Pablo Sandoval Deserves the Same Big Bucks As Hunter Pence


 

 

 

 

March 5, 2014; Scottsdale, AZ, USA; San Francisco Giants third baseman Pablo Sandoval (48) hits an RBI single in the first inning against the Los Angeles Angels at Scottsdale Stadium. Mandatory Credit: Gary A. Vasquez-USA TODAY Sports

March 5, 2014; Scottsdale, AZ, USA; San Francisco Giants third baseman Pablo Sandoval (48) hits an RBI single in the first inning against the Los Angeles Angels at Scottsdale Stadium. Mandatory Credit: Gary A. Vasquez-USA TODAY Sports

There is a lot of palaver about how deserving the San Francisco Giants’ Hunter Pence is of his hefty contract, but what ARE we going to do about Pablo Sandoval and his upcoming contractual demands?  Is The Panda justified in asking for a comparable salary as that of Pence?  Should the Giants invest in this charismatic, positive, beaming presence in its clubhouse?  Should they do it now?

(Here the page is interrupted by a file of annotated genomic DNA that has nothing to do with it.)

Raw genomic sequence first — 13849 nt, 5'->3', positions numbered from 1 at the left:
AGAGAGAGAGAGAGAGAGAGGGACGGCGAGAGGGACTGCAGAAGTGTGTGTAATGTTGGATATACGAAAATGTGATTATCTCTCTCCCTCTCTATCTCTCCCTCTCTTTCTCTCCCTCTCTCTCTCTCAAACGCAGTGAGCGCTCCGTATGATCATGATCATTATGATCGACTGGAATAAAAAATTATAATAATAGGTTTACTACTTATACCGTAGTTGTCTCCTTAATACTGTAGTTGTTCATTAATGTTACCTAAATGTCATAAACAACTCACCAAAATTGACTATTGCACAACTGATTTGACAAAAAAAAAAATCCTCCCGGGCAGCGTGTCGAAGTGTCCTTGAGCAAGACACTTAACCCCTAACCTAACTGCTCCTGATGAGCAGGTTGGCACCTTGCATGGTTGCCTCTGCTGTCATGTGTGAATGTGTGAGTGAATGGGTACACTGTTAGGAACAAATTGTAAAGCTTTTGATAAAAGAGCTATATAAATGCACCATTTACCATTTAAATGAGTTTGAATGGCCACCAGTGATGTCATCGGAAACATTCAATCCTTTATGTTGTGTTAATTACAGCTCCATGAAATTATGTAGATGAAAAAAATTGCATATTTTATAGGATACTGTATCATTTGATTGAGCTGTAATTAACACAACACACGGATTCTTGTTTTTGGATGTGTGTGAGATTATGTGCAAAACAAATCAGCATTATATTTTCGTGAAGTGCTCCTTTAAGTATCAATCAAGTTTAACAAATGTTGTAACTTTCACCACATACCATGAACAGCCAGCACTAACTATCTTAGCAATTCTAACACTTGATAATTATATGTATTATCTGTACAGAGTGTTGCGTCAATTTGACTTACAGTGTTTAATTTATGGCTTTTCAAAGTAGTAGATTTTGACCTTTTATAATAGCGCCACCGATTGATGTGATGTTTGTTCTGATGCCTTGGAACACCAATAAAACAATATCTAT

That’s a lot of questions so early in the morning, while the clouds in your coffee are still swirling as much as the clouds inside your head, so I’ll slow down, focus on one question, and begin again.  Slowly.  There are actually two inquiries wrapped up in the same question: Does Pablo warrant the big bucks AND should the Giants pay it?

 

The answer to the first is emphatically yes!  The answer to the second one is, I haven’t got a clue.  Maybe you do, but not I.  The reason why Pablo is justified in demanding the mega-bucks is because the Giants are in the entertainment business, and The Panda is a master at the art.  He didn’t train for it; he doesn’t have to fake it, and he can’t be placed on the Celebrity Disabled List.  You can see The Panda’s beaming countenance from many different vantage points in the stadium, especially when the camera swings his way.